• 4. Keep it simple.

    “As a doctoral student, I was reminded that the best dissertation is a done dissertation,” says Glowiak. Especially in the early years of your education, you can look ahead to many opportunities to refine your research interests and topics. “Remember that you may always conduct more advanced research later,” advises Glowiak. He also reminds students that the research they do now functions as a springboard for their future professional work. “With more experience, knowledge, and resources at one’s disposal, the sky becomes the limit insofar as advancing the research further.”

    Chu, for instance, has focused his research on the psychosocial aspects of sports, physical education, and exercise. Recently, however, his work has zeroed in on aspects of motivation in youth athletes. Choosing a research topic for your student projects may constitute the first step in your eventual career path.

  • 5. Stay organized.

    Keeping records of your research process and potential topics can save a lot of time and cut down on backtracking. Chu suggests highlighting key sections of articles and saving them in Google Drive or on another cloud storage site. Keeping a list of the search terms used and the websites you visited can help you quickly access information later on and easily find your sources for citations. In addition, tracking the information you highlight and the article topics that draw you in can help you narrow down your research topic.

    Chu suggests that students create a folder for each topic on their Google Drive (or other cloud storage). “Even better,” he says, “they can store those articles within Mendeley” — free downloadable software that stores articles, searches for articles using keywords, and automatically imports citations in the correct American Psychological Association (APA) style.

  • 6. Keep an open mind.

    Some students decide on their area of interest early in the educational process or even while contemplating which school to attend. During your academic journey, don’t be afraid to change your mind on what interests you. Glowiak, for example, began his counseling career helping patients with alcohol and substance abuse, but wrote his doctoral thesis on the impact of the internet on K-8 learning and social development.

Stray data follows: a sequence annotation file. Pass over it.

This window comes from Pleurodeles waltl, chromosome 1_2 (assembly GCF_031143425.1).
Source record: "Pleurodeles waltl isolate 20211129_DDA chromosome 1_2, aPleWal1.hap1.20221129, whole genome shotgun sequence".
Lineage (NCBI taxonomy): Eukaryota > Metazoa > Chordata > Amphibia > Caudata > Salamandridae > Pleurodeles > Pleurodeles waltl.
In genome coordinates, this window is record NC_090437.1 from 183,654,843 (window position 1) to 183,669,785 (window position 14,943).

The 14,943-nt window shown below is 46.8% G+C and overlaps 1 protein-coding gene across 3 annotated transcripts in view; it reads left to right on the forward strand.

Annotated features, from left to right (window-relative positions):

“Students should locate sources that allow them to dig into the scientific literature on several topics,” Chu says. He also advises that, while Google Scholar makes it easy to find many different articles, content quality may not be the best. Even if students should not use them for formal citations, Google Scholar can provide a source of inspiration for research topics.

Additional Resources for Psychology Students

  • American Psychological Association The APA features a searchable collection of free, recently-published journal articles in multiple subdisciplines.
  • ProQuest Students can access the ProQuest Central research database, which includes dissertations, journals, news sources, and working papers.
  • PsycINFO This APA bibliographic database, available through university libraries, includes journal articles, books, and dissertation abstracts.
  • ScimagoJR On this website, researchers can verify the legitimacy of articles and the quality of various journals.

Related Pages

Writing Guide for Psychologists

Online Research Guide

Internships and Practicums

Professional Networking for Psychology Students